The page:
We know how quickly disease can spread, as evidenced by new cases of COVID-19 continuing to be reported. We also know that there are a few, relatively simple actions we can take to prevent the spread of COVID-19 and other diseases, the primary of which is maintaining good hygiene.
World Hygiene Day is celebrated on May 5. This year’s celebration is a reminder for us to keep our hands clean. The World Health Organization has announced, “SAVE LIVES: Clean Your Hands” as 2020’s World Hygiene Day slogan.
In solidarity with WHO and this year’s campaign theme, we will be sharing some history behind hand hygiene, and ways you can promote good health in your own home and community.
Hand Hygiene History
Although we now wash our hands with soap, this was not always the case. Chlorinated water was the first wave of hand hygiene and was implemented by healthcare providers in the mid-1800s.
During this era, an obstetrician based in Hungary noticed a pattern of death among women giving birth. He found that many women dying had their babies delivered by medical students and physicians. The mothers who had midwives deliver their babies had much lower death rates. As it turned out, the medical students and physicians were not incorporating hygiene practices between patient appointments causing illness and disease to be readily transmitted. From this point on, health officials required medical practitioners to wash their hands with a solution of chlorine and water before seeing new patients.
Despite efforts by Dr. Semmelweis, the obstetrician who pioneered hand-hygiene, handwashing was not universally adopted until the late 1990s. According to research, approximately 90% of diseases are transferred by touch. This figure alone makes a case for healthcare professionals and the general public to wash their hands.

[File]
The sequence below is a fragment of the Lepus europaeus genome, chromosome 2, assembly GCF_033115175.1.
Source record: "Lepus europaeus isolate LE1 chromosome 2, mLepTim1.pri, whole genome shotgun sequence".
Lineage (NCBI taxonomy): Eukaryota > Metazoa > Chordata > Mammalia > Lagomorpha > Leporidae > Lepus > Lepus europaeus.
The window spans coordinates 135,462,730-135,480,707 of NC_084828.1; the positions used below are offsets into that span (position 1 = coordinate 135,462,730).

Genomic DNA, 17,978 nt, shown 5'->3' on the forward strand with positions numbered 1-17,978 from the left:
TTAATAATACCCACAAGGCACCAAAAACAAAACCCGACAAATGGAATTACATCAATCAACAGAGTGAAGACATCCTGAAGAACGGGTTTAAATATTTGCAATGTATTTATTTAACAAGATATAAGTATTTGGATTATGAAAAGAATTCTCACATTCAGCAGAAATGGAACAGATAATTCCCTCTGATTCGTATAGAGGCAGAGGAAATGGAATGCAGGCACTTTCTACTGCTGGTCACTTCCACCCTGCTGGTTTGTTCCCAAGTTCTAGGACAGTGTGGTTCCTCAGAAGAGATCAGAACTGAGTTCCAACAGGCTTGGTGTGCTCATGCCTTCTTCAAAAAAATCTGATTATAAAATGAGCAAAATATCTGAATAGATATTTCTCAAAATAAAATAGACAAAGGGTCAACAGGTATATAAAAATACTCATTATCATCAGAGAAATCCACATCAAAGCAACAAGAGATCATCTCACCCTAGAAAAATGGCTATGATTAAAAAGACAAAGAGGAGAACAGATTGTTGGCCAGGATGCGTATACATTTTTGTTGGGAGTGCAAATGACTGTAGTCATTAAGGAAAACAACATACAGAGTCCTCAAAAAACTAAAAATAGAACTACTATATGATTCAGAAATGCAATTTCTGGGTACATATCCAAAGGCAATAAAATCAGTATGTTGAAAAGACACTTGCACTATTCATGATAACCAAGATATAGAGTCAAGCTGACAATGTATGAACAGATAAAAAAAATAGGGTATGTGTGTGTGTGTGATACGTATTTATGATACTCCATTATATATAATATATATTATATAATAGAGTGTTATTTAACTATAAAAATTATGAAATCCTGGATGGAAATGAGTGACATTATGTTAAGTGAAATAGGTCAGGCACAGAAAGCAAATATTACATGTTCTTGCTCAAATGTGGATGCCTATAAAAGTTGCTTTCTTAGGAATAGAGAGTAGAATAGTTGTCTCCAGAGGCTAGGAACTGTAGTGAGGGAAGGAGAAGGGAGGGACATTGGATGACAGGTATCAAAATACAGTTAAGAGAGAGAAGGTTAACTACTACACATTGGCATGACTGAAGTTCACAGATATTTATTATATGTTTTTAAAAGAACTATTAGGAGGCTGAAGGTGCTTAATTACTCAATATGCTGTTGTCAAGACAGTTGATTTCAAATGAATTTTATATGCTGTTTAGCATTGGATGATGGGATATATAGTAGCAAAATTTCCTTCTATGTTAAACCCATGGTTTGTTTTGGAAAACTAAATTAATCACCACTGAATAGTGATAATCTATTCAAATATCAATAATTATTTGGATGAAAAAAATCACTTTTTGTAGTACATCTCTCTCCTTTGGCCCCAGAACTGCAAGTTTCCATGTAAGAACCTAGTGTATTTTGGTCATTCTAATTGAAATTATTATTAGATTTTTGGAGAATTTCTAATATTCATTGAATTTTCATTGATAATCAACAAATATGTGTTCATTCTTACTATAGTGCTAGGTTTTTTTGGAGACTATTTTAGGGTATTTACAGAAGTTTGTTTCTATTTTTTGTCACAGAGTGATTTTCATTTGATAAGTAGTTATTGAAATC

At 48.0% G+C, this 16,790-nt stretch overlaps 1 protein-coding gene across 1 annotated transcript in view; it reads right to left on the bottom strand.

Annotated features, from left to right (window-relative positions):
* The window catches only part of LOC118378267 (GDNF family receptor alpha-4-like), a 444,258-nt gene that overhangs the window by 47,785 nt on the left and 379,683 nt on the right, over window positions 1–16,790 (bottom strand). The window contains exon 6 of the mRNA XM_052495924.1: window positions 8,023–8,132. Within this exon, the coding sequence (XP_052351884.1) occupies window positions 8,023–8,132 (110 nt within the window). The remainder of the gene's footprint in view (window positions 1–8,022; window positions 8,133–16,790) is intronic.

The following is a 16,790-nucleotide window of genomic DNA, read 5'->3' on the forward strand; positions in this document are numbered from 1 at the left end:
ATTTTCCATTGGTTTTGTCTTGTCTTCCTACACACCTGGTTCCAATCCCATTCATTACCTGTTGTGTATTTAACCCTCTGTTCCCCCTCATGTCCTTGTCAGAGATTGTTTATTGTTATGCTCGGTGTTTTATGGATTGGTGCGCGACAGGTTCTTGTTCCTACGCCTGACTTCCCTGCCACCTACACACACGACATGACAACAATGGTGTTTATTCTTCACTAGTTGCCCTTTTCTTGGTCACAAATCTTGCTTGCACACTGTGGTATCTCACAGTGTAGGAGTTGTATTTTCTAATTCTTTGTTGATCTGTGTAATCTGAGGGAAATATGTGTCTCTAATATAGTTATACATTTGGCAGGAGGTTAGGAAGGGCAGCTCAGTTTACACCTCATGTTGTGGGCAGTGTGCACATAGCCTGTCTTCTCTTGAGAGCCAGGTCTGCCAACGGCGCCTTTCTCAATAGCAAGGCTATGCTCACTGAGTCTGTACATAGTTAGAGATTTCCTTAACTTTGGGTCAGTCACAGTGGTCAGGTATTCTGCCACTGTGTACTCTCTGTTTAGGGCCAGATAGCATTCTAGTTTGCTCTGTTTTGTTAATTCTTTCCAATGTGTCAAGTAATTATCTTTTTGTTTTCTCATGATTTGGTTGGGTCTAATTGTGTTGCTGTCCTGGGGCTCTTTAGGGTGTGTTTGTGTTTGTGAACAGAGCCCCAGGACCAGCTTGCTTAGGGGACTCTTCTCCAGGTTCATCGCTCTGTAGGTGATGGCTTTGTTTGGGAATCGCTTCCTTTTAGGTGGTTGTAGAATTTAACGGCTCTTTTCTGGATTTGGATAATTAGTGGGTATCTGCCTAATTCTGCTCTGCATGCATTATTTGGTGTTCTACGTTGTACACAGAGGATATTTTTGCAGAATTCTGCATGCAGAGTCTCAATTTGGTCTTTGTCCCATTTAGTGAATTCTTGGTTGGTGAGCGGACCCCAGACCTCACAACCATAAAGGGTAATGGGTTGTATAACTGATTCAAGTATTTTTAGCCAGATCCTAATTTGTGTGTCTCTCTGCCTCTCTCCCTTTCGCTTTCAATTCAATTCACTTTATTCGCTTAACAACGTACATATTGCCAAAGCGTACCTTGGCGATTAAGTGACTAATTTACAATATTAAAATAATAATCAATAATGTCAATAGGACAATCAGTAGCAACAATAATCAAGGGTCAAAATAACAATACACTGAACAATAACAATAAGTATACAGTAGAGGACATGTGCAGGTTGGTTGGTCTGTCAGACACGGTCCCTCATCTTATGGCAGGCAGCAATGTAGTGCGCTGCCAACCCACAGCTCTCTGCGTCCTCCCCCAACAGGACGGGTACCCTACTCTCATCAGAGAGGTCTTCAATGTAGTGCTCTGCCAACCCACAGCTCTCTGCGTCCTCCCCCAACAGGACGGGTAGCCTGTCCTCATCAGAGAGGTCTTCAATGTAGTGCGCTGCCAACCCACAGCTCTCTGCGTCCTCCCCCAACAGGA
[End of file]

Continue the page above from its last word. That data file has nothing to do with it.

Tips on Maintaining Hand Hygiene
If you have been keeping up with our blog, you might have come across our post, handwashing in relation to COVID-19. In the post, we outline the importance of handwashing and the CDC’s guidelines for washing hands. In addition to the information shared in that post, we would like to emphasize the importance of drying hands after washing them.
According to recent surveys, only 1/5 of the general population dries their hands after washing them. Wet hands are 1,000 times more likely to spread disease than dry hands. There is evidence that friction caused by drying hands can remove additional bacteria. Drying your hands after washing them takes just a few seconds and has the potential to make a world of difference, especially during times like these.
How to Celebrate World Hygiene Day
In addition to washing your hands, the WHO is encouraging the public to document their good hygiene practices by posting photos and videos on social media. If you do post, be sure to use the hashtag #SafeHands in the caption.
Want to make a post but in need of inspiration? Many celebrities have already joined the challenge. You can view their posts on the WHO’s website.
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